Right. What can I do?
I suppose the simplest, easiest option for any individual person is to not eat fish (hey, before long that'll be the only option, right?) But that's not a realistic option for those 1 billion people mentioned above, and it's not an option that is overly appealing to many others (myself included) which means that it's not likely to be implemented. And a solution that no one wants isn't much of a solution at all.
The big answer is education (isn't it always?). Education of governments both rich and poor, education of the people who catch fish, and of those who eat fish. On a larger scale, this site is a great resource for finding organizations who are working to treat the oceans in a rational, sustainable way.
On an individual level, you can become educated about the type of seafood you eat and try to make intelligent, sustainable choices about what you eat. Last year, the Vancouver Aquarium launched its Ocean Wise program in conjunction with 16 BC restaurants (the number is now up to 41) to provide menues featuring sustainable seafood choices. The program defines sustainable seafood as follows:
- A species that is abundant and resilient to fishing pressures
- A species that is well managed with a comprehensive management plan based on current
- A species that is harvested in a method that ensures limited bycatch on non-target and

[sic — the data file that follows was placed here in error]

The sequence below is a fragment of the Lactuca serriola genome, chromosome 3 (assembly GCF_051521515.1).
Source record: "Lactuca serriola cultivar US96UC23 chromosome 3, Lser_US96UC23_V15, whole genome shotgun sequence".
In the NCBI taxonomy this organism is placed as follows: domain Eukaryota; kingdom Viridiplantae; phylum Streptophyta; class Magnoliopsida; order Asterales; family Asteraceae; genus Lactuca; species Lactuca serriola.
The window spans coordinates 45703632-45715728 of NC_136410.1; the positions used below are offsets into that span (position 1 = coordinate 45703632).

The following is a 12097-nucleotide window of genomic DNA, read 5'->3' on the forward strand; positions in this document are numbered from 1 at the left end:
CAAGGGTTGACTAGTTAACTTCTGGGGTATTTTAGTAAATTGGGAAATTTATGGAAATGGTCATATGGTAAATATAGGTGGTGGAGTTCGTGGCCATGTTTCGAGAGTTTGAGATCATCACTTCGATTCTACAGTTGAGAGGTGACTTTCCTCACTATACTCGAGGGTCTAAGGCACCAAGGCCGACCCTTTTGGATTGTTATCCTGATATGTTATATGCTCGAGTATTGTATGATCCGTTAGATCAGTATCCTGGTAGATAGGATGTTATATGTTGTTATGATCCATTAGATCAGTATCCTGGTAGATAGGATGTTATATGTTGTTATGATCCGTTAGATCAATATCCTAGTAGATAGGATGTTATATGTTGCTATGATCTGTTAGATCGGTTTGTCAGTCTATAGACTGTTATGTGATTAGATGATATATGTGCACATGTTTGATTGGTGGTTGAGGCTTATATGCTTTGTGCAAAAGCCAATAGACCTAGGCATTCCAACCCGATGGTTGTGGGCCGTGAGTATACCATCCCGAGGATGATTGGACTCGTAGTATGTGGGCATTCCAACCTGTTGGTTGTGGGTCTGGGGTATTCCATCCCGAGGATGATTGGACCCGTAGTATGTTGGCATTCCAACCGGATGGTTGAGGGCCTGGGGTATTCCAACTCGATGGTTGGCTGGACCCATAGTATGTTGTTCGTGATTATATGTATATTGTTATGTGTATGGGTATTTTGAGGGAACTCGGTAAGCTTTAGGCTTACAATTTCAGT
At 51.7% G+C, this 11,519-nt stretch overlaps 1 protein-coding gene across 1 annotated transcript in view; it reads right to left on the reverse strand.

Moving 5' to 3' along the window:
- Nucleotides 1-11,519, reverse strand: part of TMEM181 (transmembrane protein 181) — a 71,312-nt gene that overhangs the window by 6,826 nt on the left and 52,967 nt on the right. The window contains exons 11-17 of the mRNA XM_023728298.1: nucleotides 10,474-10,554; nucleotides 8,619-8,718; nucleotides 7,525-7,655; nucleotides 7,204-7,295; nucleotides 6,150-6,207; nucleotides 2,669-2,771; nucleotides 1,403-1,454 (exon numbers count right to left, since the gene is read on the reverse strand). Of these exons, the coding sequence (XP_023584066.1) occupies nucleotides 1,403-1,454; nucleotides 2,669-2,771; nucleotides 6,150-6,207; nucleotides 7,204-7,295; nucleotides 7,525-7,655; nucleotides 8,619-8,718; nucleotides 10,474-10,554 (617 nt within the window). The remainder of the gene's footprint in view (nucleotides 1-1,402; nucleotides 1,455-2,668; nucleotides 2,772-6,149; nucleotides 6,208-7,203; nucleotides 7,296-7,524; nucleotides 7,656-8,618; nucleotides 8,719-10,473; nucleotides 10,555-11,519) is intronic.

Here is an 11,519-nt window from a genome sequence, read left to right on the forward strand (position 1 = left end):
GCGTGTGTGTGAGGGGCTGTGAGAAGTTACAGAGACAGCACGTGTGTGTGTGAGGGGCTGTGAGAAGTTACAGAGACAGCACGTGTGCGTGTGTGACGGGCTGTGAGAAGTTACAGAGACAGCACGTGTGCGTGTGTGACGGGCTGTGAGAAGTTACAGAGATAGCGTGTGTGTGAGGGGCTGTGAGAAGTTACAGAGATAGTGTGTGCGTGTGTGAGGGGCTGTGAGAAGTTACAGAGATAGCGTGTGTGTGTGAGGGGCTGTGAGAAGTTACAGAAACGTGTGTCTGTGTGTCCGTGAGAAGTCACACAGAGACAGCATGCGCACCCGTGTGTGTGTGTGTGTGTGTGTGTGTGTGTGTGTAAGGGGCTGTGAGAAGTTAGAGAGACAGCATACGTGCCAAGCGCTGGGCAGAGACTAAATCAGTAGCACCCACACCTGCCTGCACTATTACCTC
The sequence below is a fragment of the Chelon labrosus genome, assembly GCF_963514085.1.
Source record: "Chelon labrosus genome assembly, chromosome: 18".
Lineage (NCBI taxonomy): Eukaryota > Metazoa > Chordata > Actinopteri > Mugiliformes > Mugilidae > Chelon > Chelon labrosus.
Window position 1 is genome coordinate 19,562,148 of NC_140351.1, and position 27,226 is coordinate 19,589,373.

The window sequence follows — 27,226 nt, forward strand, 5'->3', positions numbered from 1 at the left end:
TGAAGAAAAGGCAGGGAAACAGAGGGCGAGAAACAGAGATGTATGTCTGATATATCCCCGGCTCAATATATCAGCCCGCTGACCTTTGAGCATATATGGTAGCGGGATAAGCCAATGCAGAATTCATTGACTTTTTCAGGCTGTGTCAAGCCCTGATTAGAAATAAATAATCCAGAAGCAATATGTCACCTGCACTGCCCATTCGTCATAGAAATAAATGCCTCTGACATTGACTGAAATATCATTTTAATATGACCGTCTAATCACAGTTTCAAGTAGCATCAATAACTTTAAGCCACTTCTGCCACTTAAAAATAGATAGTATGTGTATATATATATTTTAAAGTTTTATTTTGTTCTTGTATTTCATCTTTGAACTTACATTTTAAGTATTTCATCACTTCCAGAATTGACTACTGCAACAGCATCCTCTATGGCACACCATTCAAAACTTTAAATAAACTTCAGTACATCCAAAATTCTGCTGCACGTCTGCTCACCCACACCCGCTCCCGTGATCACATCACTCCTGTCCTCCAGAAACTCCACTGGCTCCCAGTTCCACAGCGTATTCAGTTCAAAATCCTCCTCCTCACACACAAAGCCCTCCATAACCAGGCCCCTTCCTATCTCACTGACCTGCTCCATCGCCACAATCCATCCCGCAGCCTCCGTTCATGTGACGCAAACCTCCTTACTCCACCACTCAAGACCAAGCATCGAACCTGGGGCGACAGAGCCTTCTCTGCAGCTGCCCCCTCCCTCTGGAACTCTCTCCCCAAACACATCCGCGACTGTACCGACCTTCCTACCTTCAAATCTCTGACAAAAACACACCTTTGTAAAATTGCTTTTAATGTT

- A species that's method of catch ensures there is limited habitat loss associated with the
The participating restaurants are required to:
- complete an initial menu assessment, removing one unsustainable item from their menu and promoting at least one sustainable menu item with the Ocean Wise logo.
- commit to remove at least one additional unsustainable seafood choice from their menu every six months until none of the listed species are offered.
Now, as much as I'd like to, I don't go out to a seafood restaurant for dinner every night, so it's helpful to know that the Montery Bay Aquarium in California has a similar (no doubt pre-existing) program called Seafood Watch that can help you identify which seafood in your region is sustainable and which isn't. It relies on knowing how the fish in question is caught in some cases, which can be difficult, but it provides options free from those constraints as well. When in doubt, go for the safe choice.
After thinking about how important it is to have the right information available to make these kinds of choices, my new goal for the next year is to convince at least one local fishmonger to join either the Ocean Wise program or a modified version of it where Ocean Wise options are clearly identified to consumers (I recognize that it may be harder for them to remove unsustainable choices every six months, but the first step in that direction is providing the necessary information to buyers). What are you going to do?
(hint: The Montery Bay Aquarium has a great set of resources on this page about what you can do. Give 'em a look)